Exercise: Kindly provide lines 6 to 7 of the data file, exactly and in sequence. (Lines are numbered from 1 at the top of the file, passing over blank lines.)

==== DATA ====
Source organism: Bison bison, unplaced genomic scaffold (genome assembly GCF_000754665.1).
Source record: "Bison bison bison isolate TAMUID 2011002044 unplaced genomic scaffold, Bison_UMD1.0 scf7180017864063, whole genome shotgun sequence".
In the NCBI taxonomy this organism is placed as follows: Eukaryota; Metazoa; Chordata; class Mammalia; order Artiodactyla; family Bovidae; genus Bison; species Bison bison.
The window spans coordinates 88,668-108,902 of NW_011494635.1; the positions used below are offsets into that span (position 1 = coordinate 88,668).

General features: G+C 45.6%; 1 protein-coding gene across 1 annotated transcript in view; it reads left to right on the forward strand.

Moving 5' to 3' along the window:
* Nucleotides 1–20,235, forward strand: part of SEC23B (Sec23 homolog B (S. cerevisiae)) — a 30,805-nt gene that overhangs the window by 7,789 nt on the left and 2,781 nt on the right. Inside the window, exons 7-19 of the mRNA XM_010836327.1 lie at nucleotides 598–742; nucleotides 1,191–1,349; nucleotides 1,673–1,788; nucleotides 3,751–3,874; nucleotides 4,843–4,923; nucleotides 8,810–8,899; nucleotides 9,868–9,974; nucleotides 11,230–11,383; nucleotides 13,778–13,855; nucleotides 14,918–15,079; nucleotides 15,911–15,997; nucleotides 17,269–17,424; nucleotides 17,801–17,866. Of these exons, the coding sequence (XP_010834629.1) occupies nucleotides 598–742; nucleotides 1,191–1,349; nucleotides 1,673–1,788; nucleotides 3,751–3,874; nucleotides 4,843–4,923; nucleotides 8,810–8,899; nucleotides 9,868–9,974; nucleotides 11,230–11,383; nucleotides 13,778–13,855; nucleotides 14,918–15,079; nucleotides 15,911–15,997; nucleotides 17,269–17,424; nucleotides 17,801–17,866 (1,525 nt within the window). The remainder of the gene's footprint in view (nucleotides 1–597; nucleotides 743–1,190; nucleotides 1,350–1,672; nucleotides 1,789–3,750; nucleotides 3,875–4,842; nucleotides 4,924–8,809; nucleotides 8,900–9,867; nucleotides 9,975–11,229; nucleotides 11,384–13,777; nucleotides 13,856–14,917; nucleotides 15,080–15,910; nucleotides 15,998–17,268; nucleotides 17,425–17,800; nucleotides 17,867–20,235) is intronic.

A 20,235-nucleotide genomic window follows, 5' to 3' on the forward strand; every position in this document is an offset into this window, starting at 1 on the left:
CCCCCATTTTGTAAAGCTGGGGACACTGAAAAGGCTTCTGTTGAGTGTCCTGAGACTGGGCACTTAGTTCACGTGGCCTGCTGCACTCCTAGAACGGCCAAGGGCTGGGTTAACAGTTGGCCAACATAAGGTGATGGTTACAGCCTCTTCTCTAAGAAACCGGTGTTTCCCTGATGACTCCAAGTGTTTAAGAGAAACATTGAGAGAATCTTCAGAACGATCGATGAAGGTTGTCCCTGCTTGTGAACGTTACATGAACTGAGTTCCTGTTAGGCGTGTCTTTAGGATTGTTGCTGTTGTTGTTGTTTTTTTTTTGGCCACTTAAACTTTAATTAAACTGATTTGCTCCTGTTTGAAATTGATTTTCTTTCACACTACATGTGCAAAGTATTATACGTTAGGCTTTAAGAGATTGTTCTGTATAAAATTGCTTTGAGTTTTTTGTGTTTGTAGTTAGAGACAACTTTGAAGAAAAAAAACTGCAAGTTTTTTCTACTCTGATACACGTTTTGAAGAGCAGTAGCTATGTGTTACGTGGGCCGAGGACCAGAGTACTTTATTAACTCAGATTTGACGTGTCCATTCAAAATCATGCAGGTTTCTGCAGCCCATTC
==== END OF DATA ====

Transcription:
Moving 5' to 3' along the window:
* Nucleotides 1–20,235, forward strand: part of SEC23B (Sec23 homolog B (S. cerevisiae)) — a 30,805-nt gene that overhangs the window by 7,789 nt on the left and 2,781 nt on the right. Inside the window, exons 7-19 of the mRNA XM_010836327.1 lie at nucleotides 598–742; nucleotides 1,191–1,349; nucleotides 1,673–1,788; nucleotides 3,751–3,874; nucleotides 4,843–4,923; nucleotides 8,810–8,899; nucleotides 9,868–9,974; nucleotides 11,230–11,383; nucleotides 13,778–13,855; nucleotides 14,918–15,079; nucleotides 15,911–15,997; nucleotides 17,269–17,424; nucleotides 17,801–17,866. Of these exons, the coding sequence (XP_010834629.1) occupies nucleotides 598–742; nucleotides 1,191–1,349; nucleotides 1,673–1,788; nucleotides 3,751–3,874; nucleotides 4,843–4,923; nucleotides 8,810–8,899; nucleotides 9,868–9,974; nucleotides 11,230–11,383; nucleotides 13,778–13,855; nucleotides 14,918–15,079; nucleotides 15,911–15,997; nucleotides 17,269–17,424; nucleotides 17,801–17,866 (1,525 nt within the window). The remainder of the gene's footprint in view (nucleotides 1–597; nucleotides 743–1,190; nucleotides 1,350–1,672; nucleotides 1,789–3,750; nucleotides 3,875–4,842; nucleotides 4,924–8,809; nucleotides 8,900–9,867; nucleotides 9,975–11,229; nucleotides 11,384–13,777; nucleotides 13,856–14,917; nucleotides 15,080–15,910; nucleotides 15,998–17,268; nucleotides 17,425–17,800; nucleotides 17,867–20,235) is intronic.